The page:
Interim conclusion

The administration of intra-articular hyaluronic acid has been and still is an important pillar of the medicinal treatment of arthritis. Our personal experience over the last 20 years tends to favour the 3-5-times administration in a weekly rhythm. The impression of a somewhat higher sustained effect compared to single administration commends multiple administration. However, in elderly and immunosuppressed patients single administration with strict indication is the better option. The variety of the individual hyaluronic products in terms of molecular weight and cross-linking makes comparison difficult. The data available is sometimes inadequate. The user must have confidence in the manufacturers when selecting which product to use. Reputable manufacturers will always be transparent about where the product was produced and filled.

Part II

What is UC-II®?

UC-II® brand is protected by trademark registrations globally covering the proprietary ingredient product which contains undenatured type II collagen. This collagen was harvested by a chemist from chicken sternum. What is special here is that the collagen is not harvested by heating or hydrolysis, which would result in the collagen being denatured and losing its efficacy. This substance is now harvested by a Swiss company (production site in the USA) using a special patented process and is marketed in different oral pharmaceutical forms. Its mechanism of action is interesting as it does not involve high concentrations of a substance that is a structural component of cartilage being present in the joints on oral intake. The effect is thought to arise through the development of oral tolerance due to an interaction between UC-II® and the immune cells in Peyer’s patches in the small intestine. The regulator T-cells formed during this interaction can produce anti-inflammatory cytokines in the joints. These in turn can have a symptom-modulating and repair effect on the joints. A number of studies (Lugo, Saiyed, Lane, Nutrition journal ((2016)), Bagi, Berryman, Lane Osteoarthritis and Cartilage ((2017)) corroborate this propagated effect on rat models and in placebo-controlled trials*. As with hyaluronic acid, which was used at an early stage in veterinary medicine, e.g. in equestrian sport, UC-II® has already been adopted in today’s veterinary practice. It can be considered as a new approach that offers us support in helping our athletes, who often suffer from arthritic changes in their joints early on in their lives. Even if the currently available data for the relatively new substance UC-II® is still limited, the studies have been promising and we will follow and monitor further developments with interest.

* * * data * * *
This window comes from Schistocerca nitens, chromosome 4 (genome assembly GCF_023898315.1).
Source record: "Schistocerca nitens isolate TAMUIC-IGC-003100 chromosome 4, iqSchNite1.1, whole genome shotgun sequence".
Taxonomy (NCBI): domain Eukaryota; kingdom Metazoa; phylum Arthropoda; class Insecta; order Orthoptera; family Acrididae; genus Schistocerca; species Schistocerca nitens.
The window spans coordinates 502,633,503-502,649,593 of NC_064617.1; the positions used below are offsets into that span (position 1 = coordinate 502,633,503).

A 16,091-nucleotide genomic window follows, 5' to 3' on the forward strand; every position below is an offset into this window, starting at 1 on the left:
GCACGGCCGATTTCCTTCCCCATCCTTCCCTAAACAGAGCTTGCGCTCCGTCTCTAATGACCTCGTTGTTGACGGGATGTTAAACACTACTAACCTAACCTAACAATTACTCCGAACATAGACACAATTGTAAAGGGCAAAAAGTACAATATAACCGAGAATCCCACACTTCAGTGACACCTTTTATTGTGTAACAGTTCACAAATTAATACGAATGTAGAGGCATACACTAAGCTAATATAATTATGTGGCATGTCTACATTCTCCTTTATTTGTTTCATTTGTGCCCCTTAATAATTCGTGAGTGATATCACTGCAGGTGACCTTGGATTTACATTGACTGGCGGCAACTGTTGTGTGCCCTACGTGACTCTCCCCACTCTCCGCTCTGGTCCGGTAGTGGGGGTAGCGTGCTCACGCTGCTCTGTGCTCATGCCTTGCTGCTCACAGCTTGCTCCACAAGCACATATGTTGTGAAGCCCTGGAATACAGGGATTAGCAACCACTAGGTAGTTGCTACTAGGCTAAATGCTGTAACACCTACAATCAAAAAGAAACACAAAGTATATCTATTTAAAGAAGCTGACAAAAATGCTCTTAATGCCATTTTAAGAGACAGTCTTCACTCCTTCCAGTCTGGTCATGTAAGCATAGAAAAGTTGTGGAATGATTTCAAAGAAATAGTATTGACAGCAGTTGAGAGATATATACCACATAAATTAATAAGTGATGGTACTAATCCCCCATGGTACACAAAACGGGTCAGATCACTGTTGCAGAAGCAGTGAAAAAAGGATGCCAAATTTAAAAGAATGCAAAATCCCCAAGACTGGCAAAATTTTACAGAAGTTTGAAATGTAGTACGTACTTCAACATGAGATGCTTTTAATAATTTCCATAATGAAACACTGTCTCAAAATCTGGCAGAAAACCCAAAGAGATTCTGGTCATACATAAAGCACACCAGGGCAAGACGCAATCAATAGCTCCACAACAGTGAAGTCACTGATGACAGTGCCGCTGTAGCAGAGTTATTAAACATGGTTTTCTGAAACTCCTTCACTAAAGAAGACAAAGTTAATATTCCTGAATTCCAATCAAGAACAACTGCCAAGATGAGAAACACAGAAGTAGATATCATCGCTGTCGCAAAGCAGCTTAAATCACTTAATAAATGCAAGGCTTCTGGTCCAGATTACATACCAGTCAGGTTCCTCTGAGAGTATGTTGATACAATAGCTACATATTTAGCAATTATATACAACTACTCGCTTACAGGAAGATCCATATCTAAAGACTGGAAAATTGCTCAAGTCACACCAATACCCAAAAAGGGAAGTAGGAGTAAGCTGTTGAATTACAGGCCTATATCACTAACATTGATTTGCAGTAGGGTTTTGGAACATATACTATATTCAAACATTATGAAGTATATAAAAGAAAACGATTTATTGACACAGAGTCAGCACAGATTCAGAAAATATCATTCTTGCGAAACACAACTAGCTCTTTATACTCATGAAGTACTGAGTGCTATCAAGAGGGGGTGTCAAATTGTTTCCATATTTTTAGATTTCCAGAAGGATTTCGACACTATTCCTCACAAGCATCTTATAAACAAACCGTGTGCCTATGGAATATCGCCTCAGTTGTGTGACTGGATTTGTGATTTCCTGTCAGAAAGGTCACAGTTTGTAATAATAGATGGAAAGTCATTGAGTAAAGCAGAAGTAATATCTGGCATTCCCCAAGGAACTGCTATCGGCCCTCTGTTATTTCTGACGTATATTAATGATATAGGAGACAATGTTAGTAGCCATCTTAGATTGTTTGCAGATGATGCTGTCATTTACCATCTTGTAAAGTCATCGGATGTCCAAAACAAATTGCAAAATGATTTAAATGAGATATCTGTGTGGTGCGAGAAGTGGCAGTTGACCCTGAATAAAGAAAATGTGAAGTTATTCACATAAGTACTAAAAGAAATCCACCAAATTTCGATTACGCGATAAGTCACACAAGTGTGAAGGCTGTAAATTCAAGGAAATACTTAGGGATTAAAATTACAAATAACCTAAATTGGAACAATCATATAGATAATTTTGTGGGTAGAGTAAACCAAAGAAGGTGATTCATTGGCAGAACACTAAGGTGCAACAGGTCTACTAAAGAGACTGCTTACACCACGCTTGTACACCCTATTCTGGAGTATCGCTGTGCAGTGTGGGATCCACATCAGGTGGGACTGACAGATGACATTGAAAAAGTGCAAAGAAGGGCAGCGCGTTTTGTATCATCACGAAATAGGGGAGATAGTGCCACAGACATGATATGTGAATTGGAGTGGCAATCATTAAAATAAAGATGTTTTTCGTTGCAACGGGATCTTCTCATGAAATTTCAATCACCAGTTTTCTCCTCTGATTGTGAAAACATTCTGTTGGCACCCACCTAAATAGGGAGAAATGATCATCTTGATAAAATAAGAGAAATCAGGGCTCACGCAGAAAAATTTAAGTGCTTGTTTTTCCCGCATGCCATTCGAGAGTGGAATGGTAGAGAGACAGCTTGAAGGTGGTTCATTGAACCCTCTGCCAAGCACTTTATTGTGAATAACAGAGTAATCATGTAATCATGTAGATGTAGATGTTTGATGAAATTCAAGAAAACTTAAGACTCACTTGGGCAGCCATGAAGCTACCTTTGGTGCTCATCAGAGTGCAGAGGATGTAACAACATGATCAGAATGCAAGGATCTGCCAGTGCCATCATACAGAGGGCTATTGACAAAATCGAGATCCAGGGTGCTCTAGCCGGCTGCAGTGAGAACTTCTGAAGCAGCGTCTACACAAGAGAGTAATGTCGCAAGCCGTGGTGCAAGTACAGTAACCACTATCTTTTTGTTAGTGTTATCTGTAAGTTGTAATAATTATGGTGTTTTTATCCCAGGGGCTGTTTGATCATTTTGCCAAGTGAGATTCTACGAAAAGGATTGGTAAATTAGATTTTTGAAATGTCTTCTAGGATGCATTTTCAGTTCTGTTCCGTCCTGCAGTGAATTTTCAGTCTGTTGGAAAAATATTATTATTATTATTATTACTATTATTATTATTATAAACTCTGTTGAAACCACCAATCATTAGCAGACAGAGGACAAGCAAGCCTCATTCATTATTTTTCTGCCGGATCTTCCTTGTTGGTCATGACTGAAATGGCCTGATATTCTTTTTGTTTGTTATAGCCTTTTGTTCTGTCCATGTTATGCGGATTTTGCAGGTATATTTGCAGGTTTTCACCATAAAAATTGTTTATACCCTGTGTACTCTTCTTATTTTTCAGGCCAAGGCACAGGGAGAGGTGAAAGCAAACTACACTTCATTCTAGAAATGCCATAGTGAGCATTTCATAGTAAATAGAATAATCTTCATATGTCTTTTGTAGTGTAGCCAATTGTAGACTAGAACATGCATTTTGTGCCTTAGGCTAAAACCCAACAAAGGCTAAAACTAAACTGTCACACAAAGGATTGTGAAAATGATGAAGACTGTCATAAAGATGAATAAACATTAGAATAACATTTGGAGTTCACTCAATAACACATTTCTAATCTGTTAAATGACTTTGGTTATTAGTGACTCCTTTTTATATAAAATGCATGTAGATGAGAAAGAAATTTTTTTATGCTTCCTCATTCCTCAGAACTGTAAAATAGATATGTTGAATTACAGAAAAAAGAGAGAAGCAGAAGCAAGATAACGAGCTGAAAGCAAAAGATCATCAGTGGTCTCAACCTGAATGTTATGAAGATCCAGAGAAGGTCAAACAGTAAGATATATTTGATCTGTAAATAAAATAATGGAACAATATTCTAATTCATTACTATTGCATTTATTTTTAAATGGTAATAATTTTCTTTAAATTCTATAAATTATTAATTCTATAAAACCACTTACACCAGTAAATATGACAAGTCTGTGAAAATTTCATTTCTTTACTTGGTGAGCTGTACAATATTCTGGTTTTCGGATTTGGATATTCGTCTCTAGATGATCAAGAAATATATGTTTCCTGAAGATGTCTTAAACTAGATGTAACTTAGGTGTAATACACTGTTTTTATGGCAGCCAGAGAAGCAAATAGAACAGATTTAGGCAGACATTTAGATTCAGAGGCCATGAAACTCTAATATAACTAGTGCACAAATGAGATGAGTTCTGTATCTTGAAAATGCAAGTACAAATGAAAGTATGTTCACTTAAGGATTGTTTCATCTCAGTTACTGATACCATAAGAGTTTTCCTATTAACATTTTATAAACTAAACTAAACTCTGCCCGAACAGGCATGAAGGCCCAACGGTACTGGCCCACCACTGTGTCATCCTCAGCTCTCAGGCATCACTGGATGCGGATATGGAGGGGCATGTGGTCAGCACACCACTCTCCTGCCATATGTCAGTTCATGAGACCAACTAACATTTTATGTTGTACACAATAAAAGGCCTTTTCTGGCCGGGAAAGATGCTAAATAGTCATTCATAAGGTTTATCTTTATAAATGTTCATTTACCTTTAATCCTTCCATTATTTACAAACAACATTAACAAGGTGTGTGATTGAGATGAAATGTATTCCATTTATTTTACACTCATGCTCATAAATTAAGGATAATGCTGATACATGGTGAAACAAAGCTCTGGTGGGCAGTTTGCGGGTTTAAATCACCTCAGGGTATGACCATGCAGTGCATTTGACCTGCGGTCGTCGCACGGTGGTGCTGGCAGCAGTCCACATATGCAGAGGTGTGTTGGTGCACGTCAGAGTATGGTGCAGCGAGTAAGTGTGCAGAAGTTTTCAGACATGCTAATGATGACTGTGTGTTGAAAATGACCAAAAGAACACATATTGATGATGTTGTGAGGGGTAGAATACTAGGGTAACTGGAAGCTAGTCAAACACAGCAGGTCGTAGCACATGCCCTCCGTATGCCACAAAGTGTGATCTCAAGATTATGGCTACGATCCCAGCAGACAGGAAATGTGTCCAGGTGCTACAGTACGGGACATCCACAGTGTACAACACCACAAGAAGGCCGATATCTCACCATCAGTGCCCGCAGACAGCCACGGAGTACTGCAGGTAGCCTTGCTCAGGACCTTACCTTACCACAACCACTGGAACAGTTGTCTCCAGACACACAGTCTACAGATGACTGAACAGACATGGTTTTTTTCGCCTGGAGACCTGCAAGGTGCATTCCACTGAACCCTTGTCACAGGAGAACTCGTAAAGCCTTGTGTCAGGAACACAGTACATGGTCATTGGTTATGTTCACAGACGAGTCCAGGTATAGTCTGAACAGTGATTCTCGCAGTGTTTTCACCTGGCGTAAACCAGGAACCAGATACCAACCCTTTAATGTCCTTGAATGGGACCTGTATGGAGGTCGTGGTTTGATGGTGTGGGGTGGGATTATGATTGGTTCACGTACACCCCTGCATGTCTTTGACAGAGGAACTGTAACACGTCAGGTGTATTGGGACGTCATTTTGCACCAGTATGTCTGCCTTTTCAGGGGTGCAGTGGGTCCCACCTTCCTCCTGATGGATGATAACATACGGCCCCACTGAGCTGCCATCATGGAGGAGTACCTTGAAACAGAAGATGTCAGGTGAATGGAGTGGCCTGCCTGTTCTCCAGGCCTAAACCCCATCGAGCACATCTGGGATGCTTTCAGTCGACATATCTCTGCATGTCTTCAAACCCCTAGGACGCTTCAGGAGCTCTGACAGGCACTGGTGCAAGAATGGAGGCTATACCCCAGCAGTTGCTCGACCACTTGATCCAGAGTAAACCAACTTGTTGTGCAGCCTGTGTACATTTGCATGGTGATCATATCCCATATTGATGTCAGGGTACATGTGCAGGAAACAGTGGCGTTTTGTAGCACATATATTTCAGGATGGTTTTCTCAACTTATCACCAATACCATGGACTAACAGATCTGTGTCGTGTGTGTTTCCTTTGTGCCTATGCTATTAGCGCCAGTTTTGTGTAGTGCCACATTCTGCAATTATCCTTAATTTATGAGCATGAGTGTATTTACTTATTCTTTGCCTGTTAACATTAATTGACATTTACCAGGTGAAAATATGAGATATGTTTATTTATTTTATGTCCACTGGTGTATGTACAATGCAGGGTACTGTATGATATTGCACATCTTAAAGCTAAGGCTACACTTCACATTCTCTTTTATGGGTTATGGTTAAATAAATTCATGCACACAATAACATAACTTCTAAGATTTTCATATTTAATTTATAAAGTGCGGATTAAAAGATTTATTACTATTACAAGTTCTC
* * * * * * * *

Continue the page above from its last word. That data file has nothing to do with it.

*a placebo-controlled, randomised, double-blind study in humans in 2016 showed that UC-II® undenatured type II collagen can improve the well-being, mobility and flexibility of the joints of individuals with OA. It was statistically far more effective than a combination of 1.5 g glucosamine and 1.2 g chondroitin, according to the WOMAC index (Western Ontario and McMaster Universities Osteoarthritis Index).

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ist Facharzt für Ortho­pädie und Inhaber einer orthopädischen Praxis mit Schwerpunkt Sport-Orthopädie in Münster. Außerdem ist er Vereinsarzt des SC Preußen Münster sowie Mannschaftsarzt der U17 DFB-Nationalmannschaft.